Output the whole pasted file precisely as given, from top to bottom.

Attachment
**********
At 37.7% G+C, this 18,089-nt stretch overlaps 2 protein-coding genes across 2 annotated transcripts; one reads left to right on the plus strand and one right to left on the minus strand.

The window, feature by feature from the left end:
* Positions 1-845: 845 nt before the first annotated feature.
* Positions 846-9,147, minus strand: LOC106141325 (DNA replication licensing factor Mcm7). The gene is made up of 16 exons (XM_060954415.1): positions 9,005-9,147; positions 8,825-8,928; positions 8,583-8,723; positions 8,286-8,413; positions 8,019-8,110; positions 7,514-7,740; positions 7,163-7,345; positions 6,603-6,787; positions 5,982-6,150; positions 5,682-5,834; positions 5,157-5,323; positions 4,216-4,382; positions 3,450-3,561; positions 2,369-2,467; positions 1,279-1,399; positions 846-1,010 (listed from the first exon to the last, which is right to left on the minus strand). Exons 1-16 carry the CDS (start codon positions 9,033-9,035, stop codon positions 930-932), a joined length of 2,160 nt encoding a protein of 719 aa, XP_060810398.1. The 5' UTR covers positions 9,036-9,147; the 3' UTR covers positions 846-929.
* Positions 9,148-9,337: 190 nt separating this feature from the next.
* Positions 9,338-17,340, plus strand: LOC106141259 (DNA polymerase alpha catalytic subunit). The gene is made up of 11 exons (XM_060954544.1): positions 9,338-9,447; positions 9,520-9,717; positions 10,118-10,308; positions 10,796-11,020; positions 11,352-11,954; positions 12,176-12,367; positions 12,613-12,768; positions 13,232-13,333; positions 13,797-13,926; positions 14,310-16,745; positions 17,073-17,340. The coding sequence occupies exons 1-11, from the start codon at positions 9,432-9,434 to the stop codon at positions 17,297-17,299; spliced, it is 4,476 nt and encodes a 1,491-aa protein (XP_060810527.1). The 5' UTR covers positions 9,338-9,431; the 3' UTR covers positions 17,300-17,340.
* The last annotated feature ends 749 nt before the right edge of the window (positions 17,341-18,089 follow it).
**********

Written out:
At 37.7% G+C, this 18,089-nt stretch overlaps 2 protein-coding genes across 2 annotated transcripts; one reads left to right on the plus strand and one right to left on the minus strand.

The window, feature by feature from the left end:
* Positions 1-845: 845 nt before the first annotated feature.
* Positions 846-9,147, minus strand: LOC106141325 (DNA replication licensing factor Mcm7). The gene is made up of 16 exons (XM_060954415.1): positions 9,005-9,147; positions 8,825-8,928; positions 8,583-8,723; positions 8,286-8,413; positions 8,019-8,110; positions 7,514-7,740; positions 7,163-7,345; positions 6,603-6,787; positions 5,982-6,150; positions 5,682-5,834; positions 5,157-5,323; positions 4,216-4,382; positions 3,450-3,561; positions 2,369-2,467; positions 1,279-1,399; positions 846-1,010 (listed from the first exon to the last, which is right to left on the minus strand). Exons 1-16 carry the CDS (start codon positions 9,033-9,035, stop codon positions 930-932), a joined length of 2,160 nt encoding a protein of 719 aa, XP_060810398.1. The 5' UTR covers positions 9,036-9,147; the 3' UTR covers positions 846-929.
* Positions 9,148-9,337: 190 nt separating this feature from the next.
* Positions 9,338-17,340, plus strand: LOC106141259 (DNA polymerase alpha catalytic subunit). The gene is made up of 11 exons (XM_060954544.1): positions 9,338-9,447; positions 9,520-9,717; positions 10,118-10,308; positions 10,796-11,020; positions 11,352-11,954; positions 12,176-12,367; positions 12,613-12,768; positions 13,232-13,333; positions 13,797-13,926; positions 14,310-16,745; positions 17,073-17,340. The coding sequence occupies exons 1-11, from the start codon at positions 9,432-9,434 to the stop codon at positions 17,297-17,299; spliced, it is 4,476 nt and encodes a 1,491-aa protein (XP_060810527.1). The 5' UTR covers positions 9,338-9,431; the 3' UTR covers positions 17,300-17,340.
* The last annotated feature ends 749 nt before the right edge of the window (positions 17,341-18,089 follow it).